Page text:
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Old 11-06-2005, 05:57 PM   #1
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1968 24' Tradewind
Eureka , California
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Helllo,
We have recently purchased a 1968 Tradewind that has been sitting idle for at least 6 years. The condition is so/so, a lot of restoration needed. But the foremost situation is :PICK-UP. I have a ton of questions... pardon the ignorance ...
We will travel @400 miles to pick-up tralier with our 2004 Chevy Duramax. What adivice does anyone have for us - being that we've never pulled anything, or owned a trailer. Can we set up our truck (for brakes) locally and deal with the trailer when we get there? I'm thinking the brakes on the trailer will be toast?? What brake controller is best for our truck/trailer? What problems will we likely confront in transport?
We will be picking up in Santa Cruz, CA and are unsure of qualified Airstream service shop. We also have a limited (very) budget, so cheap, safe and necessary are our biggest concerns. Oh and tires... what kind/ size?? How many days should we allot for picking up; we'd like to do it in one or two?? CRAZY??
Thank you!! I'm addicted to this site and anything Airstream allready!!!!!!
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Old 11-06-2005, 06:06 PM   #2
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Quote:
Originally Posted by sequoiacoast
Helllo,
We have recently purchased a 1968 Tradewind that has been sitting idle for at least 6 years. The condition is so/so, a lot of restoration needed. But the foremost situation is :PICK-UP. I have a ton of questions... pardon the ignorance ...
We will travel @400 miles to pick-up tralier with our 2004 Chevy Duramax. What adivice does anyone have for us - being that we've never pulled anything, or owned a trailer. Can we set up our truck (for brakes) locally and deal with the trailer when we get there? I'm thinking the brakes on the trailer will be toast?? What brake controller is best for our truck/trailer? What problems will we likely confront in transport?
We will be picking up in Santa Cruz, CA and are unsure of qualified Airstream service shop. We also have a limited (very) budget, so cheap, safe and necessary are our biggest concerns. Oh and tires... what kind/ size?? How many days should we allot for picking up; we'd like to do it in one or two?? CRAZY??
Thank you!! I'm addicted to this site and anything Airstream allready!!!!!!
The issues are brakes, wheelbearings, tires and lights. If you are mechanically adept you can replace the brakes with loaded backing plates, and pack the wheel bearings. Have the current owner give you the size of the tires and buy new ones, if this is a dual axle you will need four tires, if the wheels are split rims, you should replace them. If the brake, tail and running lights work, great otherwise you can buy tail lights which either magnetically attach to the bumper or fasten with duct tape. Don't run at night with out the clearance lights. With the sun setting at 5 PM, I would say one day down, at least one maybe two days to make the trailer road ready and two days home.

Brake controller a must, you can install yourself or take to any good trailer hitch installer.

Bill
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Old 11-06-2005, 06:13 PM   #3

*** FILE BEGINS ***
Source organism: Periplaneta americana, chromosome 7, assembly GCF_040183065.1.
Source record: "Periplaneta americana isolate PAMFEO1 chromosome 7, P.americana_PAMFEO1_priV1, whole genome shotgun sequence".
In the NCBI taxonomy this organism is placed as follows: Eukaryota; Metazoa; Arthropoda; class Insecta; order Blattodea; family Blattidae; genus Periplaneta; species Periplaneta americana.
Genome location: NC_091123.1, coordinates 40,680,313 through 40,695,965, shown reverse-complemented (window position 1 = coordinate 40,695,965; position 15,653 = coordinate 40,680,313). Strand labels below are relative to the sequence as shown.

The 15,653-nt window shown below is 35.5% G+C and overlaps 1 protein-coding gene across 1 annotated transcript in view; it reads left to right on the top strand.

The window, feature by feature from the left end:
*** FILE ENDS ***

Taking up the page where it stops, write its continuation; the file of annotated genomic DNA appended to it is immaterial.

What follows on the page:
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1993 21' Sovereign
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Hi, and welcome to the forums!
Congratulations on allowing yourself to be adopted by a needy Airstream!
I can give you some advice, based on experience we have had picking up our old coach. First, yes you can get a brake controller installed without having the trailer attrached, but you will have to wait until you actually hook up to the trailer to "level" the controller. This sets the point at which the brakes will start to apply, and should be covered in your brake controller's instruction manual. Don't lose it.
If it is within your power, take off the tires and wheels, get 4 ST225/75R15 load range E tires (Goodyear Marathons are favored for our coaches, but that is not the only choice), When you get them mounted, with new high pressure valve stems, make sure the tire shop balances the tires. This is important, as constant vibration can wreak all sorts of havoc on your new trailer.
While the tires are off, you can check the brakes while you are repacking the wheel bearings. This does two things. First, you can inspect the condition of the brakes, and make needed repairs. Second, you will then have fresh grease in the bearings, as who knows how long it has been since they were last repacked (they should be repacked yearly).
Something it would be a good idea to take with you, is the plug for the trailer to plug into the recepticle on the back of the truck.
You can also check the lights on the trailer, and get at least taillights and turn signals working, if possible. If not, you will need to rig up some temporary tow lights, available from most larger auto parts stores, and RV shops.
There are many other things to check over before getting on the road, likje making sure the windows and awnings are secure, and no covers or doors are going to blow off in the wind.
If you have any other questions, you can do a forum search for the info you need, by using the "search" button on the upper right corner of the forum index near the top of the page.
Good luck, and be sure to post lots of pictures.
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Old 11-06-2005, 06:32 PM   #4
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Welcome to the forum. As you have no trailer experience, the roadworthiness of the trailer is in doubt, and you are time limited, have you considered hiring a flat-bed truck to collect the trailer and deliver it to you? This would take all the stress out of the operation, and enable you to restore the trailer to roadworthy condition at your leisure. It would also enable you to make small local "shake down" trips to learn to handle the rig and to discover more faults in the systems. This would involve extra expense, but that could be weighed against the safety and stress factors. Just a thought. Good luck in your adventure.
Nick.
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Old 11-06-2005, 06:44 PM   #5
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1968 24' Tradewind
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Thumbs up VIVA la Trade Wind